Exchange Traded Funds vs Mutual Funds

Based on the different approaches towards investing and the conditions of the financial markets, there are quite a lot differences between mutual funds and Exchange traded funds or ETFs. Here are some put together and contrasted for your reference:

  • The Mutual Funds Are Operated By A Team Of Analysts, quantitative analysis, and other methodologies because they always have the target to achieve some benchmarks. If you take for example the Fidelity Fund (FFIDX), you will find that their investment is quite high in domestic equities. They also strive to deliver a certain amount of return which should be more than that of S&P 500.  On the other hand, Exchange traded funds operate with a “passive” investment strategy and thus incur lower expenses to investors. Take for example SPDR S&P 500 ETF (SPY), which instead of delivering more returns than S&P 500, tries to match their performance. This is a passive investment strategy which helps the ETFs to charge much lower expenses to investors.

  • Another Important Difference Is About The Liquidity Of The Funds. Investors can redeem the mutual funds at net asset value after the trading day while ETFS are traded like stocks. They can be bought and sold to an appropriate counterparty whenever the money market is open. Investors don’t have to be concerned too much about the mutual funds because they can be always redeemed of their net asset value. It is not the same as with ETFs. The arbitrage mechanisms do not allow ETFs from trading at a price other than the specified market value. There are however gaps between NAV and market price that occur in cases of thinly-traded ETFs.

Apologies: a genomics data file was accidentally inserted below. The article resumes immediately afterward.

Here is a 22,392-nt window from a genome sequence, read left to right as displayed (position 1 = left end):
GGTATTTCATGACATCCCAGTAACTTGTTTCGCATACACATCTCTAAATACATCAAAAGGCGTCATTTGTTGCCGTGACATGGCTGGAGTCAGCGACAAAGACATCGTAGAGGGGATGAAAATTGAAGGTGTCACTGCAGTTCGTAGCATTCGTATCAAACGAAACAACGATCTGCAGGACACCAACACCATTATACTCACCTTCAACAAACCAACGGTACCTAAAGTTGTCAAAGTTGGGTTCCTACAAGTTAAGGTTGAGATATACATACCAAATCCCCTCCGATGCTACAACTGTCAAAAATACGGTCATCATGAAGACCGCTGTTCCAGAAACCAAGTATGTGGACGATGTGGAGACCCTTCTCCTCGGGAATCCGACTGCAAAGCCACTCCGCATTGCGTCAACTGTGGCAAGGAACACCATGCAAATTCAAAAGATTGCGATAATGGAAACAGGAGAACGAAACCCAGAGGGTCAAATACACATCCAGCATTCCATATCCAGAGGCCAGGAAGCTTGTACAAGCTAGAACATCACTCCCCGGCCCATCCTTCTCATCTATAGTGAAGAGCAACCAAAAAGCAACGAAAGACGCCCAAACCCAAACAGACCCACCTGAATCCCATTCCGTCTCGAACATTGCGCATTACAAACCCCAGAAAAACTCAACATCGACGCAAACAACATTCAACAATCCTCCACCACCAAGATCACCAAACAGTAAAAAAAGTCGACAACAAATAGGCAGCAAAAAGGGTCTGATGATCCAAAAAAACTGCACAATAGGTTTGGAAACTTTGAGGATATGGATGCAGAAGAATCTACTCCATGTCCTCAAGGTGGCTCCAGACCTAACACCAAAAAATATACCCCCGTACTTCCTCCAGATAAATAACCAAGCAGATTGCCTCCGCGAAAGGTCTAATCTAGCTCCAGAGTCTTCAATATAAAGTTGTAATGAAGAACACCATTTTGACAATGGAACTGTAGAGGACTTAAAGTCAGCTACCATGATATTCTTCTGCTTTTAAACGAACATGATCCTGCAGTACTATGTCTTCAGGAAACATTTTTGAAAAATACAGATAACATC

• The Difference Between Redemption Process And Taxes is another specific point that differentiates the two. In case of mutual funds, the shares can be redeemed against cash by fund managers when the investors sell the assets. On the other hand, ETF shares can be redeemed for cash by Authorized Participants only.  When investors want to purchase an ETF, they don’t buy the ETF from some fund manager, but from another participant. ETF investors thus make use of limit orders when trading. A particular ETF can have a shallow market and thus, it can lead to big run-ups in price.

In both the cases, seemingly the surface result is same, but the tax impact is markedly different. Mutual Fund involves selling the assets which results in making the cash payment to the holder of the share. It can make an impact of capital gains on the stocks which have appreciated by now. The remaining shareholders are now in a taxable circumstance as the trading now depends on the buying and selling of the other investors. ETFs are however more tax efficient if looked from this point of view because if a shareholder wishes to sell his ETFs, he can deliver the shares to another investor.

The underlying holdings need not be sold in the process.The minimum amount needed to be invested is another important point. Mutual Funds need a minimum amount to be invested which can go sometimes as high as $50,000. ETFs on the other hand do not require any minimum investment.

  • The Investment Pattern In Mutual Patterns Is Pretty Simple. For ETFs, there are varied possibilities of investments and strategies that are employed to bet on.

  • The Last, But Not The Least Is About The Dividends. The mutual funds have an advantage of the automatic dividend reinvestment option. They can opt for purchasing additional shares with the cash that they receive. The ETFs behave more like stocks and the dividends get winded up in the brokerage account of the investor. They do need to make another purchase so that the amount can be put back to work.